What do you think are the differences between UK and US YA?
I’ve heard it said that the difference is that US writers don’t hold back, and for some reason, UK writers do… characters who are the product of American writers are always a little more extreme and plots always a little more full on. And I can kind of see how that could be perceived to be the case but I’m not sure it’s true.

May I be so bold as to suggest that UK writers tend to be drawn to writing stories where there are no easy solutions… where characters aren’t easily redeemed and about lives that aren’t filled with roses and puppies nor are nice endings guaranteed? There are of course lots of American writers dealing with those things too, but if we’re talking trends…

What the heck do I know?! What do you think?

Do you ever re-arrange book displays in bookshops?
ALL THE TIME! I’m sorry, but some titles do not need to be faced forward… and anything written by my friends do! One time Liz De Jager (@LizUK) and I got caught rearranging the shelves in a Waterstones. Luckily we’re very fast talkers…

Luna: I need lessons please because I normally leave very very quickly.

If you could, what would you want to ask your readers?
Eeek! Umm… Do you think that what happened was real (you really have to have read the book to have a hope in hell of understanding this question…) or was it all in Poppy’s head?

Luna: Real.

Tell us a little about Dead Silent?
Will the cover copy do? It’s brand new…

When Poppy Sinclair and her boyfriend visit snowy Cambridge, she doesn’t expect to discover the body of a student – arms outstretched in the act of smearing bloody angel wings on the chapel’s floor.
Suddenly, Poppy is faced with the possibility that the one closest to her heart might be the one committing the most malicious of crimes.
Dodging porters and police, dreading what she might find, Poppy follows the clues left by a murderer bent on revenge…
Long-hidden secrets are chillingly revealed, an avenging angel seeks forgiveness and red-hot vengeance must be quelled in the amazing new Poppy Sinclair thriller.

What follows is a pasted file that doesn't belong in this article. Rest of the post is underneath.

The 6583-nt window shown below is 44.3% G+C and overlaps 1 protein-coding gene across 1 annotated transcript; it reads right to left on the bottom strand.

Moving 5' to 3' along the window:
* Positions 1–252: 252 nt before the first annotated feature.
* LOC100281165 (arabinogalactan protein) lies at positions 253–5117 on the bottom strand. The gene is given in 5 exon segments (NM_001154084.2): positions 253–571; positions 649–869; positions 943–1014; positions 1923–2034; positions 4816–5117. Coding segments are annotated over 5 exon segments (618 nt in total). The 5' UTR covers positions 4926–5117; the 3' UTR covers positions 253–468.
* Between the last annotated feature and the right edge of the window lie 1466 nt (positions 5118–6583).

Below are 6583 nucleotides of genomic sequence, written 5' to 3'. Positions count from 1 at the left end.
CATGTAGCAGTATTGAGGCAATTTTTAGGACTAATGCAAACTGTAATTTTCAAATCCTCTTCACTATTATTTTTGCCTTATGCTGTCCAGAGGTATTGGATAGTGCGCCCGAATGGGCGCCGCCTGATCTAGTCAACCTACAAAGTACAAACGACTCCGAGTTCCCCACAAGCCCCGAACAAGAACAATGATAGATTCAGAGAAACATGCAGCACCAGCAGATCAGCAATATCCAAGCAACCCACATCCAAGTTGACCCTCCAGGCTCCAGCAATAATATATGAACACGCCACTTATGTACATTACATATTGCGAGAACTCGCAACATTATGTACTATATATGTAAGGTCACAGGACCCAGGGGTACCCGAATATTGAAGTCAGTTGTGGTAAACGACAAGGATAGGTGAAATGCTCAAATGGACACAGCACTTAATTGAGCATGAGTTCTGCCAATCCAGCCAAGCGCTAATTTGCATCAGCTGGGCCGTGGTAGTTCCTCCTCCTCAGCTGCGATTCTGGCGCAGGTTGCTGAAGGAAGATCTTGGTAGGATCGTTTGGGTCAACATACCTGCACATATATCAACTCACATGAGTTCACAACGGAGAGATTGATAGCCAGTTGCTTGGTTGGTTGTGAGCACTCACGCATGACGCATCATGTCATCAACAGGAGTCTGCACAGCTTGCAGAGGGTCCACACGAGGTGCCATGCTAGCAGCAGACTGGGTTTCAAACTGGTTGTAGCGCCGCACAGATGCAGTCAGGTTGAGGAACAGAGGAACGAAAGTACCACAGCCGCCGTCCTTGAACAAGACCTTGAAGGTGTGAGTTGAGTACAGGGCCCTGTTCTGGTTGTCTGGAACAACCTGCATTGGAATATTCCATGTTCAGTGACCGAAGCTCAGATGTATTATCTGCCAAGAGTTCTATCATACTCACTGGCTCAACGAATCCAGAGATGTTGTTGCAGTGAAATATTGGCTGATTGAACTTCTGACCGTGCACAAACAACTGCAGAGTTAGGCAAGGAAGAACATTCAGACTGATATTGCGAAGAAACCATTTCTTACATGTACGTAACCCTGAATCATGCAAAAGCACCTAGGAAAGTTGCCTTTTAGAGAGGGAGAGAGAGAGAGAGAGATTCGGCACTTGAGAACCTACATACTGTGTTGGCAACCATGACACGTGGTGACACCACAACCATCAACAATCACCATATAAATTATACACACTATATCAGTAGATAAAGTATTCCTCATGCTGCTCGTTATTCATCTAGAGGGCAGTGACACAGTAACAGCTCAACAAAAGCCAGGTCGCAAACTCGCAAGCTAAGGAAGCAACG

Luna: Sounds so good!

Quickfire Round:

Tea or coffee?

What would be your superpower?
To never have to sleep.

One thing you couldn’t write without? My Mac!

Harvey & Dawkins. Separated at birth?

Harvey & Dawkins.

Can Dawkins be my dog?
No. (Luna: *sniff* why not?)

What’s the perfect cure to a bad day? 
Walking my dog. No, you can’t have him either!

You’re at the airport with a free pass to get on any plane – where would you go?

What word describes you best?

The last book you read?
I could tell you, but then I’d have to kill you. (See above.)

How can you be bribed? (I’m noting this for future reference). 
With technology. I do love a good piece of tech.

And finally, what is the question you wish people would ask and never do?
How did you get to be so darned brilliant?


People think of Mother Nature as a gentle lady. They forget that she’s also Death…Sixteen-year-old Poppy Sinclair believes in quantum particles, not tarot cards, in Dawkins, not druids. Last summer, in a boating accident in the Lake District, Poppy had a brush with death. But the girl she finds face down in Scariswater hasn’t been so lucky. As she fights to discover the truth behind what she believes is murder, Poppy is forced to concede that people and things are not always what they seem and, slipping ever deeper into a web of lies, jealousy and heart-stopping danger, she comes to realise – too late – that the one thing that can save her has been right there, all the time.

My review of Dead Jealous here